What is Cause?

An employer maintains the right to terminate an employee’s employment but is required under both the Employment Standards Act and common law to provide appropriate notice or pay in lieu of notice to terminated employees. Notice is not required if the employer terminates an employee within their probationary or if the employer has just cause to terminate the employee. If an employer is terminating within the probationary period they are still required to act in good faith with regards to their interactions with the employee.

Just cause is consider to be misconduct that is irreconcilable or inconsistent with an employee’s employment contract. A determination of if the conduct of an employee is irreconcilable or inconsistent with their employment contract is highly fact driven and will depend upon the exact nature of their contract, the unique nature of their employment, the professional standards related to the employment and the workplace in which the work. Employees who work with children or other vulnerable individuals or employees who have access to significant sensitive information regarding their employer or their employer’s customers will be held to different standards then those employees who do not. Common examples of cause include theft, dishonesty, using of drugs or alcohol in the workplace and assault or harassment of co-workers or supervisors. Insolences, poor performance and/or refusal to comply with employment instructions may amount to cause depending on the nature of the misconduct but it is important to remember that the burden to show that just cause existed rests with the employer and in cases this burden may not be meet. If the employee’s misconduct may not amount to conduct sufficient to fire for cause it is best to ensure that the employee has received clear instructions on their standards of their employment, that the misconduct is addressed with the employee and that the employee is provided a reasonable amount of time to correct the misconduct.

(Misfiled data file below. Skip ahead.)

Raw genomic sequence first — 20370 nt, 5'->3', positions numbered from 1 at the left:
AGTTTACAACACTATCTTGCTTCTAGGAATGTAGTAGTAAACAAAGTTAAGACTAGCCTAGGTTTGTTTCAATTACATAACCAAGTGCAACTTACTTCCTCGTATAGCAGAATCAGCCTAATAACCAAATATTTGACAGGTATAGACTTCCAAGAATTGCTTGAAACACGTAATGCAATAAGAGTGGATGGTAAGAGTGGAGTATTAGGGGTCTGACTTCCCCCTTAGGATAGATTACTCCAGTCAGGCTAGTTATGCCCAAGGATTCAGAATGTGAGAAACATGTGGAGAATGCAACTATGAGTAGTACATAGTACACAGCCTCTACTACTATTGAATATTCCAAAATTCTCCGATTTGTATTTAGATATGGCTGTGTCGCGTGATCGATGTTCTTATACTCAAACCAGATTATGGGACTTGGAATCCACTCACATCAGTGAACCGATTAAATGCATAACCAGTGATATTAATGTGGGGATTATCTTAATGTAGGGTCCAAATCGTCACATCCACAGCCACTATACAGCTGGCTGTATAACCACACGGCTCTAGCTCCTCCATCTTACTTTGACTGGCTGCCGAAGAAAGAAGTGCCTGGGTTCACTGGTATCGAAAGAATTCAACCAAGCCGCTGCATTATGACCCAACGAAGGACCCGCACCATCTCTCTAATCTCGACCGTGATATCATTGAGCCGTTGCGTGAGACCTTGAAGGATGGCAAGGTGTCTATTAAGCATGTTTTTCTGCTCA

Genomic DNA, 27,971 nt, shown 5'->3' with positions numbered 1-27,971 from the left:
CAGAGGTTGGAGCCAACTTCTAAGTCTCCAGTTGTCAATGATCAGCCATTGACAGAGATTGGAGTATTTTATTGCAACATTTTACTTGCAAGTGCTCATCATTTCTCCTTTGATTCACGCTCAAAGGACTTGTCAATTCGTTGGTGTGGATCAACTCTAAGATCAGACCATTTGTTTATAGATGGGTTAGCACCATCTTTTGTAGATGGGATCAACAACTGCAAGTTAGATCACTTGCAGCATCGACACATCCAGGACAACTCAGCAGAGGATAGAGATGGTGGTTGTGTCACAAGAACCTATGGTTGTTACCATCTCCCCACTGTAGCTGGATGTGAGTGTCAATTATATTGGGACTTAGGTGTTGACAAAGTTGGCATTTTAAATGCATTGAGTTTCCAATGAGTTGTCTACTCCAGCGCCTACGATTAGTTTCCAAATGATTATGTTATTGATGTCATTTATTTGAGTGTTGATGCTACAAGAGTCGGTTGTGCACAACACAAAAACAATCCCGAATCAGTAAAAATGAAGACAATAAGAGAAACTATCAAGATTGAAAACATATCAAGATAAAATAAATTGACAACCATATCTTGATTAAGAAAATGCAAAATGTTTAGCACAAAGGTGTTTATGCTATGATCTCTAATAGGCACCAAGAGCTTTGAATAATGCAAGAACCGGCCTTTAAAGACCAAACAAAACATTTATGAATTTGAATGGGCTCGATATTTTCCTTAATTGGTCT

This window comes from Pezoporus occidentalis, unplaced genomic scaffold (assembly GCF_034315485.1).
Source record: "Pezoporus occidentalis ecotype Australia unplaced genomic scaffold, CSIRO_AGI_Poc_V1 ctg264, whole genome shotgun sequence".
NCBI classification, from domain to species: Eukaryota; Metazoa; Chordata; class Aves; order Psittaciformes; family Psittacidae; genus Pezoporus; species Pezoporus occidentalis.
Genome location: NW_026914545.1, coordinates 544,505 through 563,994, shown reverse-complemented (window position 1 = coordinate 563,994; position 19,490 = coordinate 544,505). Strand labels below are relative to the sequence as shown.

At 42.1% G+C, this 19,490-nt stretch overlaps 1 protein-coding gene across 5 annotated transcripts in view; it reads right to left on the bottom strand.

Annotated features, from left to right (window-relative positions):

If an employee was not terminated for cause they have the right to pay in lieu or notice and could commence an action for wrongful dismissal. Employees have the option to file a complaint with the Employment Standards Branch for payment of notice as set out in the Employment Standards Act or to file a wrongful dismissal action in Supreme Court.